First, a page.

Two solicitors in the UK landed in hot water in two separate cases before the UK’s Solicitors Disciplinary Tribunal (SDT).
Andrew John Peters was struck off by the SDT after it found him to be a danger to road users, during two separate occasions in May 2016. He was convicted of drink driving, but he was again caught driving an unsuitable car without insurance within a week after his conviction.
He failed to report his convictions to the Solicitors Regulation Authority (SRA), which prompted the SDT to consider that a lesser sanction would not be appropriate.
The SRA also proved dishonesty in another case against Peters, after he was found to have sought payments from clients over three years but failed to pay the money into either the office or client account.
The “deliberate, calculated and repeated misconduct” warranted the former lawyer to be struck off. Peters himself said he was not fit to practice, the judgment said. He was ordered to pay costs of £19,000.
In another case, a Yorkshire solicitor was suspended for 18 months for offensive Twitter messages about various religions.
Deborah Elizabeth Daniels damaged the reputation of the profession by identifying herself as a solicitor and acting without integrity in a public way, according to the Law Society Gazette. The 71-year-old is a partner at a West Yorkshire firm.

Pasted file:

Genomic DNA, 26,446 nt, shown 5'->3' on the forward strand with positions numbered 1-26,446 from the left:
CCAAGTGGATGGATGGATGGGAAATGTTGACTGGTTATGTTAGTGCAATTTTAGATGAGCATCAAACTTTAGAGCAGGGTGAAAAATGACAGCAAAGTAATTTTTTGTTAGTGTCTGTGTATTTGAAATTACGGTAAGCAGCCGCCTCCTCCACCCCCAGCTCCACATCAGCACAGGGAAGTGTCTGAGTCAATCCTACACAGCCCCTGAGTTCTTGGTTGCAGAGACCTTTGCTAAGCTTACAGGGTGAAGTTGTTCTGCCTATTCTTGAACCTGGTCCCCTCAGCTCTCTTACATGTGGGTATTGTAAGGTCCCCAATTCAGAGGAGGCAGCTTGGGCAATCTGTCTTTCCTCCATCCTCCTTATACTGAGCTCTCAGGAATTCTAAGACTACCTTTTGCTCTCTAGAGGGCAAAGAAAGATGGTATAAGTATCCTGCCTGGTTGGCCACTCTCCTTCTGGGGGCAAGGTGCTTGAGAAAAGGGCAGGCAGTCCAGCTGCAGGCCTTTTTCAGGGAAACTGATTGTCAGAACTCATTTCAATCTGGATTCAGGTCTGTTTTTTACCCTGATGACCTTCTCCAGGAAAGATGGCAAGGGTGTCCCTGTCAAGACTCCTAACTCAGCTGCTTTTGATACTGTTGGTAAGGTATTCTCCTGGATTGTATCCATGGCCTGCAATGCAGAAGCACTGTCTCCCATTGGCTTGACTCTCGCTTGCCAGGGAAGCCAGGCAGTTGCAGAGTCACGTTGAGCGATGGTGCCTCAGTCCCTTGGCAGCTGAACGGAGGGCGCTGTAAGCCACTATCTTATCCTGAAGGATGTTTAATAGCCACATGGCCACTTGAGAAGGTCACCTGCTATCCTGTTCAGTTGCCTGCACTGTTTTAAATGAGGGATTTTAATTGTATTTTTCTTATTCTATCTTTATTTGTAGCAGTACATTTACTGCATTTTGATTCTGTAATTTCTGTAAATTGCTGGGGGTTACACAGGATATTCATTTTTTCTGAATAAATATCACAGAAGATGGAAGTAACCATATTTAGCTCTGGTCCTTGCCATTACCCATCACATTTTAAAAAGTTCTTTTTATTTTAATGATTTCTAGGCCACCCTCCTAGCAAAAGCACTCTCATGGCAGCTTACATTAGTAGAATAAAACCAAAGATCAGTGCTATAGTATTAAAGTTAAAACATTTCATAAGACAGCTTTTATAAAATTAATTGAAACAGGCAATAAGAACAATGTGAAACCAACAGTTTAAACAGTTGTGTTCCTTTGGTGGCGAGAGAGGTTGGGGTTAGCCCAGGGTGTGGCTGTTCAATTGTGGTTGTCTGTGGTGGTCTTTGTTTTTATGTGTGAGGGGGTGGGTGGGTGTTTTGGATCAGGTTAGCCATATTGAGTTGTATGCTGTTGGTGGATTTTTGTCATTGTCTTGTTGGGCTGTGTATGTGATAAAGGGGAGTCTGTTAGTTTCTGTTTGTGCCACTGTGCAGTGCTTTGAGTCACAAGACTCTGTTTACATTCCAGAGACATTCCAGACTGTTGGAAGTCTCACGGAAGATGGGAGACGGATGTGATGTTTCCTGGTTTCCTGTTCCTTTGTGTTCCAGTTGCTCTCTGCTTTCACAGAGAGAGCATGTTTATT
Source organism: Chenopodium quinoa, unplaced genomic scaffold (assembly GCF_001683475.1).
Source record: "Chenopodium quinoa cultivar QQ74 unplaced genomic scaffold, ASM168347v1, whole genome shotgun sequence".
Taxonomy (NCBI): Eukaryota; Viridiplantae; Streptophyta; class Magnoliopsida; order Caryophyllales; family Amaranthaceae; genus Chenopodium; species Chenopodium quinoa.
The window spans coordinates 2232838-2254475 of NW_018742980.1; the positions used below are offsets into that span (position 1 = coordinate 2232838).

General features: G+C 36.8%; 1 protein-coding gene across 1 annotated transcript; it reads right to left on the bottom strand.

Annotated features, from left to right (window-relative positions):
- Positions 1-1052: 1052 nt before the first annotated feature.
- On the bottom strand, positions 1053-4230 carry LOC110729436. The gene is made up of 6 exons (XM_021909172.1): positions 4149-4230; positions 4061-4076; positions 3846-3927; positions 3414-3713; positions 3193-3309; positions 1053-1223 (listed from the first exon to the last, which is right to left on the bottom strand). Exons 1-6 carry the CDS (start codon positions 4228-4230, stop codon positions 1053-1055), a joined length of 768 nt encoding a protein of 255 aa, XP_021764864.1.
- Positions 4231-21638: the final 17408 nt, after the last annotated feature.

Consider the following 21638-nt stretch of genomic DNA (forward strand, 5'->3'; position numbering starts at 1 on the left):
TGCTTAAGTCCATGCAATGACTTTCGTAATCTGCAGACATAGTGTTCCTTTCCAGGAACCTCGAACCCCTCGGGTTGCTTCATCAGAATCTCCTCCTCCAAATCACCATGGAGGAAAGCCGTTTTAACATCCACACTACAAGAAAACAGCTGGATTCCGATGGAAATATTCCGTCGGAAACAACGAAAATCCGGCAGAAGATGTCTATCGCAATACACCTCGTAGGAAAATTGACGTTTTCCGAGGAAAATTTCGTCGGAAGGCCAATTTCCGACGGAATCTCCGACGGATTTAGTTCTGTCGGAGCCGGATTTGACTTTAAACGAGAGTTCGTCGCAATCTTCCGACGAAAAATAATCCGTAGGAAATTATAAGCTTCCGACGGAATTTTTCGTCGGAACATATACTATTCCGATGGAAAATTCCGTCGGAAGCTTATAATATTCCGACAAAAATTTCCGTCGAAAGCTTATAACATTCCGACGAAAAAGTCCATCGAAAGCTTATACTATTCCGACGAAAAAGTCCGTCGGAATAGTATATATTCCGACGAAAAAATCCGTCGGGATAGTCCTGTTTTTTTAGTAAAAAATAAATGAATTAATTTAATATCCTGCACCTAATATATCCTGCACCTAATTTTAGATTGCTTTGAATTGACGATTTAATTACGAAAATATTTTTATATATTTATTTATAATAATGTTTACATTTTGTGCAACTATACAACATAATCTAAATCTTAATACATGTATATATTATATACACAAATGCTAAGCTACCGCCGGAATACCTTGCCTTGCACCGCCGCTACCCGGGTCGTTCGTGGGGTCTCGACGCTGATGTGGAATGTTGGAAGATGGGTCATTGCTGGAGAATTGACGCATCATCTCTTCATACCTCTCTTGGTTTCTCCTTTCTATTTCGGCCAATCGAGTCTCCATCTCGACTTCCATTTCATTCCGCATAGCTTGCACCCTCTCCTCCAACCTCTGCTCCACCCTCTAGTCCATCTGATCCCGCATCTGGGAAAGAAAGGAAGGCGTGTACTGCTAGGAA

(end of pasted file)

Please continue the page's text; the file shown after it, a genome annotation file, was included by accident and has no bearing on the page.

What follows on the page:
Over a 14-month period, Daniels used her Twitter account, which clearly identified her as a solicitor, to post messages hostile to Islam, Judaism and Catholicism.
In one tweet, she used offensive or discriminatory words to respond to a photograph of a drag artist. In another, she said that Islam was a “sexist cult,” and that adherents to the religion must be put to work in a camp, and “educate or get rid.”
About a year after the tweets about Islam, Daniels sent three messages about sexual crimes committed by members of the Catholic church. She also sent offensive messages about Judaism and retweeted another message about a global conspiracy to rule the world.
Daniels said that she posted the messages about Islam and accepted they were offensive. She said she tweeted after reading about frightening events in the Middle East. She said she did not reflect on what she said.
Daniels also denied being anti-semitic and said her tweets related to Judaism were prompted by reports about the killing of palestinian children.
The suspended solicitor, who has quit social media, said that she has had “extensive and painful soul searching. She now understands why she sent the tweets in the heat of the moment, the Gazette said.
The SDT accepted that Daniels showed “genuine remorse” and insight and that she is unlikely to repeat her misconduct. The long suspension strikes a balance between appropriate punishment, recognition of the harm to the profession, and the need to provide public protection and the mitigating factors, the Gazette said.
Daniels was ordered to pay £11,000 in costs.